• Nov. 17, 2014
    From a mechanical perspective, granular materials are stuck between a rock and a fluid place, with behavior resembling neither a solid nor a liquid. Think of sand through an hourglass: As grains...
  • Oct. 21, 2014
    The boom in oil and gas produced through hydraulic fracturing, or fracking, is seen as a boon for meeting U.S. energy needs. But one byproduct of the process is millions of gallons of water that’s...
  • Oct. 3, 2014
    When someone crumples a sheet of paper, that usually means it’s about to be thrown away. But researchers have now found that crumpling a piece of graphene “paper” — a material formed by bonding...
  • Oct. 3, 2014
    The world’s fiber-optic network spans more than 550,000 miles of undersea cable that transmits e-mail, websites, and other packets of data between continents, all at the speed of light. A rip or...
  • Sep. 16, 2014
    Cephalopods, which include octopuses, squid, and cuttlefish, are among nature’s most skillful camouflage artists, able to change both the color and texture of their skin within seconds to blend into...
  • Aug. 20, 2014
    Where the river meets the sea, there is the potential to harness a significant amount of renewable energy, according to a team of mechanical engineers at MIT. The researchers evaluated an emerging...
  • Aug. 1, 2014
    Paper wrinkles, tape tears, cables kink, columns buckle, eggshells break. Pedro M. Reis hopes to transform today’s annoyances into tomorrow’s technology. Reis, who holds a dual appointment in...
  • Aug. 1, 2014
    Researchers at MIT and in Saudi Arabia have developed a new way of making surfaces that can actively control how fluids or particles move across them. The work might enable new kinds of biomedical or...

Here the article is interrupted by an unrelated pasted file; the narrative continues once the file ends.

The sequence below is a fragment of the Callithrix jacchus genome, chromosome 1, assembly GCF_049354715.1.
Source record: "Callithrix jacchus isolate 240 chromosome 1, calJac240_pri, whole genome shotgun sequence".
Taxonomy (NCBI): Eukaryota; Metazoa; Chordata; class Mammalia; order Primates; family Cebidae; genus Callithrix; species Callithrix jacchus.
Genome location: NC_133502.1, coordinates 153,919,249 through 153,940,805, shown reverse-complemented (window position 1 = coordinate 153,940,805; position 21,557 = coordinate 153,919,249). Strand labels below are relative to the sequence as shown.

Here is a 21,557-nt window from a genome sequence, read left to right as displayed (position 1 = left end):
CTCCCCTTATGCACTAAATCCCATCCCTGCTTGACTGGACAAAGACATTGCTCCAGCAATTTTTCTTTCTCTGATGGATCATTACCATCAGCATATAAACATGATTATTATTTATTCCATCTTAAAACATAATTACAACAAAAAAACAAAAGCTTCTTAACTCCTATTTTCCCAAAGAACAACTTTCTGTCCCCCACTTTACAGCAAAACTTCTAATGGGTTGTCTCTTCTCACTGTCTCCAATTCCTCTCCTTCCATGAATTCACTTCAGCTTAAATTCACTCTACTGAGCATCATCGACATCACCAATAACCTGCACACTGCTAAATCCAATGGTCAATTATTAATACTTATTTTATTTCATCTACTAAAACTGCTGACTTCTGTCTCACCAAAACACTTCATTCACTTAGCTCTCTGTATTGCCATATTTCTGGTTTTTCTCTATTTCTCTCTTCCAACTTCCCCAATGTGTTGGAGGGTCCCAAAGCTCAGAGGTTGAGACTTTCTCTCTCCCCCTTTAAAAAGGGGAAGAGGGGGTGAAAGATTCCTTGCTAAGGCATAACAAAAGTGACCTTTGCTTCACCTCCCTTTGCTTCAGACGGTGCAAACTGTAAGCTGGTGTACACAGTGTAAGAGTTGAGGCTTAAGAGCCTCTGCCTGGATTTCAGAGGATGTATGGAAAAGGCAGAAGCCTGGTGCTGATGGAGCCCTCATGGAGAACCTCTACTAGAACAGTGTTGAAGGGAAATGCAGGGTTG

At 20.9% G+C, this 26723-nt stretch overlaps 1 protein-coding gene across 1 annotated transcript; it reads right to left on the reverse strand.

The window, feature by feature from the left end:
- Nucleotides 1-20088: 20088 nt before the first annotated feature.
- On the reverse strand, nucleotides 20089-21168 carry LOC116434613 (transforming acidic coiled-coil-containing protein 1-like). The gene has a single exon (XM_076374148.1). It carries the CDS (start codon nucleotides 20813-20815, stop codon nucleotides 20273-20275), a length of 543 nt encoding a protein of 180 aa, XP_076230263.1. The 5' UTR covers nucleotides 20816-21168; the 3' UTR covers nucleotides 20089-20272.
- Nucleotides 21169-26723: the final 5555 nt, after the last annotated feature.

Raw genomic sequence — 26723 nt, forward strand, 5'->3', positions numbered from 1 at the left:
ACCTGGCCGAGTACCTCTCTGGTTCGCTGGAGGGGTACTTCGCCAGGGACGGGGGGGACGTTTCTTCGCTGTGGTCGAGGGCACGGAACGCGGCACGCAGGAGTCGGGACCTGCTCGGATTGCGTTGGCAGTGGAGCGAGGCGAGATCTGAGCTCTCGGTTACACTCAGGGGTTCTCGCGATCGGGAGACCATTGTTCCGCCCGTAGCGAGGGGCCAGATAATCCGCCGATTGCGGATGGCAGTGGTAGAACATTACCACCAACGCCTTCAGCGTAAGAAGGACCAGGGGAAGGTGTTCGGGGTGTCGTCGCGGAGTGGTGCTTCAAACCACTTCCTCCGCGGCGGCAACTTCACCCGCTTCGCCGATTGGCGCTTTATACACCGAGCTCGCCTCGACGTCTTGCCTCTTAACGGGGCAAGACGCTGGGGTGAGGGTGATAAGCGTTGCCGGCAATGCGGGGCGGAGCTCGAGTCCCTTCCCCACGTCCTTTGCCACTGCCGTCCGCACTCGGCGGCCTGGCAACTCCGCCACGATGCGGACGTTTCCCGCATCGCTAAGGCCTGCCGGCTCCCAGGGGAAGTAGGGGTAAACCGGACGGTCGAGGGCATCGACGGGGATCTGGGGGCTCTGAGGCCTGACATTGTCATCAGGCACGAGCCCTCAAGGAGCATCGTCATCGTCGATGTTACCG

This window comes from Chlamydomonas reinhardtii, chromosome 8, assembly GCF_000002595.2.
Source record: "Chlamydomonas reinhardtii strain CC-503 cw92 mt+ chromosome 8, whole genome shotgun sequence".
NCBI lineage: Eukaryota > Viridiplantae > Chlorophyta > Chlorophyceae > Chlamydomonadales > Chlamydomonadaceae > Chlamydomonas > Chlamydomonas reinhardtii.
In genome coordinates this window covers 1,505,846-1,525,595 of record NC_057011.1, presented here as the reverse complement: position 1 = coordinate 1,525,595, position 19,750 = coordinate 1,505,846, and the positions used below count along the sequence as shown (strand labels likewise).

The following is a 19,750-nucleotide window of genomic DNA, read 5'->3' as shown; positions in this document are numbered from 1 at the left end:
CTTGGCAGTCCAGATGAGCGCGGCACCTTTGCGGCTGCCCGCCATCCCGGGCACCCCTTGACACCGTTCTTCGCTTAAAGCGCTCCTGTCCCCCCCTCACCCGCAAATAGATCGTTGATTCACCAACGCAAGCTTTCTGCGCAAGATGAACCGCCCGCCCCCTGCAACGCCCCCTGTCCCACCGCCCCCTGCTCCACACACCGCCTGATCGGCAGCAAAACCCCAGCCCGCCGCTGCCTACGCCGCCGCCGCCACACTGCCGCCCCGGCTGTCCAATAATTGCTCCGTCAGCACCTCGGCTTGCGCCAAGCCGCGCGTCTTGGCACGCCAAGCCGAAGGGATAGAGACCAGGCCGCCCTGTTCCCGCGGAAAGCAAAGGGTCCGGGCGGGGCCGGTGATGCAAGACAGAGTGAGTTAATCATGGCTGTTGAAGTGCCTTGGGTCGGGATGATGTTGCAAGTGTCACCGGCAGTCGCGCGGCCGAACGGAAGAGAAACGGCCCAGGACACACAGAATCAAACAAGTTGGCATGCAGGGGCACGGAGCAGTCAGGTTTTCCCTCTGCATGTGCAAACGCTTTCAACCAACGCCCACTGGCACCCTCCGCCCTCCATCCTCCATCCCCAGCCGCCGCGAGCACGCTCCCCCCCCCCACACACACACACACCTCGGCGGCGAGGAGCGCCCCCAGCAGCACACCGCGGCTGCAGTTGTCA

• Jul. 29, 2014
    Several years ago, as a graduate student at MIT, Amos Winter spent a summer in Tanzania surveying wheelchair technology. What he found was a disconnect between products and the lives of their...
  • Jul. 23, 2014
    In a recent study published in the Journal of Membrane Science, MIT professor John Lienhard and postdoc Ronan McGovern, both of the Department of Mechanical Engineering, reported that, contrary to...
  • Jul. 22, 2014
    Rohit Karnik, an associate professor of mechanical engineering at MIT, addresses real-world challenges with his microfluidics and nanofluidics research. The studies that Karnik and his team have...
  • Jul. 14, 2014
    In the movie “Terminator 2,” the shape-shifting T-1000 robot morphs into a liquid state to squeeze through tight spaces or to repair itself when harmed. Now a phase-changing material built from wax...
  • Jun. 24, 2014
    There is a story about how the modern golf ball, with its dimpled surface, came to be: In the mid-1800s, it is said, new golf balls were smooth, but became dimpled over time as impacts left permanent...
  • Jun. 16, 2014
    Feathers have long been recognized as a classic example of efficient water-shedding — as in the well-known expression “like water off a duck’s back.” A combination of modeling and laboratory tests...
  • Jun. 5, 2014
    Lallit Anand, the Warren and Towneley Rohsenow Professor of Mechanical Engineering, has been selected to receive the 2014 Daniel C. Drucker Medal. Established by the Applied Mechanics Division of the...
  • May. 20, 2014
    Researchers at MIT have discovered a new way of harnessing temperature gradients in fluids to propel objects. In the natural world, the mechanism may influence the motion of icebergs floating on the...
  • May. 13, 2014
    Researchers at MIT's School of Engineering, working with colleagues at the Pontificial University of Chile in Santiago, are harvesting potable water from the coastal fog that forms on the edge of one...
  • Mar. 25, 2014
    The Atlantic razor clam uses very little energy to burrow into undersea soil at high speed. Now a detailed insight into how the animal digs has led to the development of a robotic clam that can...
  • Jan. 7, 2014
    Their effect on the surface of the ocean is negligible, producing a rise of just inches that is virtually imperceptible on a turbulent sea. But internal waves, which are hidden entirely within the...
  • Dec. 10, 2013
    Fog-harvesting system developed by MIT and Chilean researchers could provide potable water for the world’s driest regions.   By David Chandler, MIT News Office   Photo courtesy of researchers. In...

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